Traders are backing away from bets on a market crash.
The Nations SkewDex, an index that tracks demand for protection against a downward market swing, fell to 57.82 Tuesday, hovering near its lowest levels since the Covid-19 pandemic sent volatility soaring.
The S&P 500, on the other hand, has fallen in 10 of the past 14 trading sessions, down 9.1% since Aug. 16, partly on renewed worries about how quickly the Federal Reserve will move to raise interest rates.
The SkewDex tracks the cost of protective put options on the SPDR S&P 500 exchange-traded fund that would pay out in the event of a large market decline. Puts give the right to sell shares at a specific price over a certain period of time, and can be used to hedge a portfolio or speculate that prices will drop.
One possible reason for the dissonance? Hedge funds and other big institutional investors have already reduced their exposure to the stock market after the S&P 500 dropped 21% in the first half.
“We have seen less demand for hedging because a lot of the large institutions that use protective options have de-risked their portfolios substantially,” said
chief strategist at
Traders aren’t betting on an extreme market move—known as a tail risk or black swan event—either. The Nations TailDex, which measures the demand for high-payout options tied to such a crash, is also signaling calm. The index has yet to close above 15 since mid-June, after averaging nearly 21 on a daily basis last year and spiking to 56 in March 2020 during the Covid-19 market shock.
“Investors simply are not assigning high probabilities to catastrophic outcomes,” said
head of quantitative research at data provider OptionMetrics.
To be sure, even if the economy does tip into a recession as the Fed tightens monetary policy, few investors are predicting a protracted downturn. Consumer spending has remained relatively resilient, and the labor market has been particularly robust, with the unemployment rate hovering near a 50-year low.
Despite the lack of demand for hedges, Wall Street’s fear gauge—the Cboe Volatility Index, or VIX—has climbed in recent weeks. That mostly stems from options activity near current market levels, analysts say.
One way to see that is in the convergence of the VIX, which estimates volatility based on options tied to outcomes ranging from a major crash to much smaller moves, and the Nations VolDex, which is geared specifically toward more immediate price changes.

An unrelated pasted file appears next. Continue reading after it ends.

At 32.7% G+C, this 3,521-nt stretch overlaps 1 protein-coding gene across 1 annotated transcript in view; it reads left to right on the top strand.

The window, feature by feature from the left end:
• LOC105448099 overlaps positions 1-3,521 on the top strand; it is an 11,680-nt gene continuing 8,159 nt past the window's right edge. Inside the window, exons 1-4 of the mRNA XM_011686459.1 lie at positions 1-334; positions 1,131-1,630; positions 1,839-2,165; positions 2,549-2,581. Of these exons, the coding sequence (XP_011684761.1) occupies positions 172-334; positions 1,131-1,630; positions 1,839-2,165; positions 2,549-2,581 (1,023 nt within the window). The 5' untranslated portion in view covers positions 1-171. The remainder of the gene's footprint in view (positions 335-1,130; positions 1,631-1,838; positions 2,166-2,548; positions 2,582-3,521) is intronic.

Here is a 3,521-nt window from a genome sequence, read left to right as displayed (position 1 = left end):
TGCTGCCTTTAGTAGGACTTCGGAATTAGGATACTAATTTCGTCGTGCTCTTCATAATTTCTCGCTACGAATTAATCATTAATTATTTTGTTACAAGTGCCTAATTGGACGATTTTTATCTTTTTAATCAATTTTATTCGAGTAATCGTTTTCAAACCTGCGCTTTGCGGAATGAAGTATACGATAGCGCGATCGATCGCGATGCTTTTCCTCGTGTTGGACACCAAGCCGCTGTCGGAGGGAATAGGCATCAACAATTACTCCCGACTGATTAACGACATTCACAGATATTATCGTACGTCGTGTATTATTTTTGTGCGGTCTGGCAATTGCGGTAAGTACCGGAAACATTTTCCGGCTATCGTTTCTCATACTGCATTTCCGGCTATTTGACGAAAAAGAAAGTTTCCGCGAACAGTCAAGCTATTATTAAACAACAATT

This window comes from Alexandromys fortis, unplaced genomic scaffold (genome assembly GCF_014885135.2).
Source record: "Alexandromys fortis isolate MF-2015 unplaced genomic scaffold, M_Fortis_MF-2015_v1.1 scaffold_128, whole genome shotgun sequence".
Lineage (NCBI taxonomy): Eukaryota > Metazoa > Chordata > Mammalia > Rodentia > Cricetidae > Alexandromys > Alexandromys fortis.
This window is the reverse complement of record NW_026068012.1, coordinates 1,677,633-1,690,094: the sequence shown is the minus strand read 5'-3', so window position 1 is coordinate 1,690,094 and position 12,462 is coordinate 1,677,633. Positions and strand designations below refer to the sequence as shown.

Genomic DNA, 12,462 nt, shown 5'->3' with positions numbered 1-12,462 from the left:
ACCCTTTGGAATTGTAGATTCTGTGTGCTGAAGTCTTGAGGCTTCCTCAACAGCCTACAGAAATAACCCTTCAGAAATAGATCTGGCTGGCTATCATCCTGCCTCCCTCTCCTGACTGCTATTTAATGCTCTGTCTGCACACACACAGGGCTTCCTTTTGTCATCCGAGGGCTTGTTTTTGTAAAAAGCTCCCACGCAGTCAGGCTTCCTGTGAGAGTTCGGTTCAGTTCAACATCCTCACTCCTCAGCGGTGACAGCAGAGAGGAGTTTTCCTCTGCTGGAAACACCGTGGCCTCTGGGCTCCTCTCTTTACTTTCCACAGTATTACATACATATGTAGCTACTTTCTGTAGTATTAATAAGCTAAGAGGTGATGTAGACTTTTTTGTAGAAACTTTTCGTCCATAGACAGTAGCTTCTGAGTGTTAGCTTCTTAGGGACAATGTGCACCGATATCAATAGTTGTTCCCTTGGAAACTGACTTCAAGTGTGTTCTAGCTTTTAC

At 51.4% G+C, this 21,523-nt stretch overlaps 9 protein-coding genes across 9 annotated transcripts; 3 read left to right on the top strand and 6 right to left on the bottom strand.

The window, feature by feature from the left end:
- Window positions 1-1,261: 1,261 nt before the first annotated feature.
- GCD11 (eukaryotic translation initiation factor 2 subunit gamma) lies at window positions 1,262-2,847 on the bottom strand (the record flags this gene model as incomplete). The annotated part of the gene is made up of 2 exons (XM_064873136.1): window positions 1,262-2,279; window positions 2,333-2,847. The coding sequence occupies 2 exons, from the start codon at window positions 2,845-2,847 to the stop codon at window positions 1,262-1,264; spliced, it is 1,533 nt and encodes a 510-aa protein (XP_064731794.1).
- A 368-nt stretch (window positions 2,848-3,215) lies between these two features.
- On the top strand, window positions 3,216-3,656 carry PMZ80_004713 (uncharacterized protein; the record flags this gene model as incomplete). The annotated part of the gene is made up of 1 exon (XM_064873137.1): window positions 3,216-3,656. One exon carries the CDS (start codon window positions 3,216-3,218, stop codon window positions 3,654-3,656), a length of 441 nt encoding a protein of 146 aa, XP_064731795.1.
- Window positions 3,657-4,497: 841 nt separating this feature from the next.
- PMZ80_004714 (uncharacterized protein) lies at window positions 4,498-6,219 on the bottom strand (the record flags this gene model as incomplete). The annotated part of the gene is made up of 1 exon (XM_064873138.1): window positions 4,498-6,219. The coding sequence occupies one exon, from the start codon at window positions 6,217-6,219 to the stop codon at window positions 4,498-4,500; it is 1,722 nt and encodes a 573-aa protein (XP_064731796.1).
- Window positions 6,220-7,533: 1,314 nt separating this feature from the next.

Demand for options nearer to current market levels has pushed the VolDex closer to the VIX, compressing the spread between the two and suggesting that activity is what is driving headline volatility higher. The indexes closed Tuesday at 24.42 and 26.83, respectively.
“People want protection immediately…they do not want insurance to kick in only if the S&P 500 falls another 10 or 15%,” said Scott Nations, president of the titular Nations Indexes Inc., which develops volatility and option strategy indexes, the SkewDex, TailDex and VolDex among them.
He added that investors may have lost their appetite for downside protection after the strategies failed to pay out during the market’s steady grind lower.
The relative lack of demand for hedges isn’t indicative of a broader trend away from trading options. Volumes are set to break a record this year, with more than 40 million contracts trading daily, according to the Options Clearing Corp. Nearly 913 million contracts changed hands in August, marking the third-highest month on record and a 13% increase from a year earlier.
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Some traders are still betting on a whirlwind of market volatility through bullish call options on the VIX. More than 105,000 contracts were placed Thursday on the volatility index hitting 70 by January, according to data provider Trade Alert, representing more than 20% of total call volume on the index that day.
Since its launch in 1993, the VIX has only closed above that level 11 times, with all instances occurring during the 2008-09 financial crisis or March 2020 Covid-19 crash.
Investors have also turned to other avenues for expressing their pessimism—speculators recently upped their bets against S&P 500 futures to the highest levels since March 2020. That sentiment may finally be creeping into the options market: The ratio of put options to bullish call options changing hands over the past week is near historic highs, according to Deutsche Bank research.
Volumes in put options tied to single stocks also reached the highest level since 2018 last week, according to an analysis of Options Clearing Corp. data by Brent Kochuba, founder of derivatives-positioning data firm SpotGamma.
Mr. Kochuba noted that institutional players such as hedge funds, rather than individual investors, appear to be driving the overall buying pressure.
“We are currently experiencing complacency, rather than relief,” said Mr. Sosnick. “If credit conditions worsen, that could cause a lot of worry.”
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